A conversation with your dentist will enlighten many patients that brushing and flossing are critical to maintaining excellent oral health; but there’s much more involved to enjoy healthy teeth and gums for your lifetime.
Teeth serve us in many ways … they help us to form sounds correctly; teeth are needed to chew; and a beautiful smile contributes to self-confidence and feeling great about appearance.
So what role does proper nutrition play?
- Fresh fruits and vegetables are not always available; thankfully today we have easy access to frozen nutritious choices and they are as healthy as fresh. Many fruits can satisfy a sweet tooth with a more healthy option than a sugar laden snack. Vegetables offer many of the vitamins and minerals naturally that promote good health.
- Staying hydrated is important to the body, but beverages can help to keep the mouth flushed from bacteria that contributes to plaque build-up. However, what we drink makes a huge difference. Tap water in most communities contains fluoride and is probably the healthiest beverage available (and is economical too).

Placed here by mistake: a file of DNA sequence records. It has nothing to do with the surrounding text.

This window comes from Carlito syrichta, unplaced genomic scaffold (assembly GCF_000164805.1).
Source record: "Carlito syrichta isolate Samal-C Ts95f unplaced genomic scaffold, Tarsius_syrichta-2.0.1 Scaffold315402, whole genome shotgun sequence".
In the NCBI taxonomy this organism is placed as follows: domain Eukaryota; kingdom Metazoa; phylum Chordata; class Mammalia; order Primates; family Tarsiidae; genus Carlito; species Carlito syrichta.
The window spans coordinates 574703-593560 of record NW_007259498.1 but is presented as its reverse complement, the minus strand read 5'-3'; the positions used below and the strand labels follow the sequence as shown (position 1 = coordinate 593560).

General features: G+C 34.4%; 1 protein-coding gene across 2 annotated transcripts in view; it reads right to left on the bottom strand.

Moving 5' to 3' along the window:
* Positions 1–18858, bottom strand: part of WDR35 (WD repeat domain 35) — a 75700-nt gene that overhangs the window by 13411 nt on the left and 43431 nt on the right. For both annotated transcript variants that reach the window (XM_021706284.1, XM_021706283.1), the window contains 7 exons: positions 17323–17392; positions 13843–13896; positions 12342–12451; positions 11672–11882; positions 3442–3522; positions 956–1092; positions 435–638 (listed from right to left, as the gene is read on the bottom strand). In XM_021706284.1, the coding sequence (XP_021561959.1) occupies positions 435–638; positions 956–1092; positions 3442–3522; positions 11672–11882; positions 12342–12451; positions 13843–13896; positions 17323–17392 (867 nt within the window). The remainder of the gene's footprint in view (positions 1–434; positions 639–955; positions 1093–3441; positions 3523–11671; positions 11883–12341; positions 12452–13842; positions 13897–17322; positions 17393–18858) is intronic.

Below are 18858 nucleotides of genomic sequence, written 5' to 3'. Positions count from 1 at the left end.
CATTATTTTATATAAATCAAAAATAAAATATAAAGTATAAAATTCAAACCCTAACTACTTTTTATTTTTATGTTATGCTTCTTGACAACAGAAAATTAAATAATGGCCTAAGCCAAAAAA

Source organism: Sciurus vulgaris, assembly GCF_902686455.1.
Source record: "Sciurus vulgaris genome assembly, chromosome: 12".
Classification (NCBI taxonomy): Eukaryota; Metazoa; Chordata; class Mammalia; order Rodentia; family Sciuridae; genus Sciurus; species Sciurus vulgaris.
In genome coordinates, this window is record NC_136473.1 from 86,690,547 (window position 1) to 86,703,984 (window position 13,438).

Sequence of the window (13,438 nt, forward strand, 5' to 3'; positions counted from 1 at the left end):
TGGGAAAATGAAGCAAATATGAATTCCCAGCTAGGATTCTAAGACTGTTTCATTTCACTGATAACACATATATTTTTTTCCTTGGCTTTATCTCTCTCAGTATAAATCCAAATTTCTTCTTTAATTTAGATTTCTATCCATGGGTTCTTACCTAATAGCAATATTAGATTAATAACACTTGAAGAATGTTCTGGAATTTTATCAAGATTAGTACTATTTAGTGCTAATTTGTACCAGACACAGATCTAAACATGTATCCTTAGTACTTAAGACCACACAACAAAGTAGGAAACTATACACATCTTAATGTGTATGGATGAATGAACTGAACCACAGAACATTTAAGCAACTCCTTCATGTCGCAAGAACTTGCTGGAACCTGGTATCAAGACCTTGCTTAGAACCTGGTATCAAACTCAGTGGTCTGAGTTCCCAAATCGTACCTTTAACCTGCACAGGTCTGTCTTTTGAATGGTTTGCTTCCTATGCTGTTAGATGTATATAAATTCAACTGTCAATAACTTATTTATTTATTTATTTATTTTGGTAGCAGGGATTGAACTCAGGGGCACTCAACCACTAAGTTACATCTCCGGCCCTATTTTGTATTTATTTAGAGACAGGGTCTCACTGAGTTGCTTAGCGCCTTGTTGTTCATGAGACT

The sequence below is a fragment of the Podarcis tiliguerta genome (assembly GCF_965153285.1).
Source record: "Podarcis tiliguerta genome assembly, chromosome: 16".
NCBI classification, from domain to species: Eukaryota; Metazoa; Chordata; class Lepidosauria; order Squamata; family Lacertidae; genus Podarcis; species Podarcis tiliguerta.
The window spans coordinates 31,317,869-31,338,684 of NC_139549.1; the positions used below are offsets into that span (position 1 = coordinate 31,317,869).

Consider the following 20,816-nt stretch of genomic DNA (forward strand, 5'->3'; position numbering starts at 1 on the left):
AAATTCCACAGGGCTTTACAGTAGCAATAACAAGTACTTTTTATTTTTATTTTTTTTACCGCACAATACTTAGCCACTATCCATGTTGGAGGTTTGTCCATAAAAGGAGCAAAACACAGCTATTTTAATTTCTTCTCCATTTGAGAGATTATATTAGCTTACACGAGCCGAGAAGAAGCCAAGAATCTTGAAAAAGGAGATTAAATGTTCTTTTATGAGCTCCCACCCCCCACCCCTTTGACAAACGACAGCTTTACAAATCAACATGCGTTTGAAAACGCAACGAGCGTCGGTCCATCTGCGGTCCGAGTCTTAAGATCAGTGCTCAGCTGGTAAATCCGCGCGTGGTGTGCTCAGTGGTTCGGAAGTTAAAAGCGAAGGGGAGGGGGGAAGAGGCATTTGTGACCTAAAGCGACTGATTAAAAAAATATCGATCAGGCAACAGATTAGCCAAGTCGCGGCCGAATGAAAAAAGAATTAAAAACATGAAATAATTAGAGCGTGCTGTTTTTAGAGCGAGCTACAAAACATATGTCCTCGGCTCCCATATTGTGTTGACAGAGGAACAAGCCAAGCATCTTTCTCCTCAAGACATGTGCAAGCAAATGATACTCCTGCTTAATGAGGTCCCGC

- Reducing sugar consumption is a wonderful way to improve your dental health … and sugar is not just in sweets like candy, cookies, and ice cream. The sugar contained in “healthy” foods like yogurt, cereals, and many beverages touted as being nutritious counts just as much as the sugar in sweets.
- Teeth can become stained with the consumption of many foods and beverages. To keep teeth their brightest, limit beverages like coffee, tea, red wine, and cola. Colorful foods like tomato sauce, beets, and many berries have the ability to stain dental enamel. If you know you are going to consume these items (and many of them are good for you), plan on rinsing or brushing as soon after eating/drinking that you can.
- A well balanced diet will help promote the ability to sleep sufficiently, which will also contribute to your oral health. Just remember, the reverse is true as well. Too much caffeine, sugar, or fat in the daily diet can keep us awake at night.
Understanding the role nutrition plays in oral health starts with young children. Your dentist can help with that education process, so take advantage of the time spent in your dental office every six months to learn how nutrition can impact your dental health. To learn more, call our office at 972-264-5795.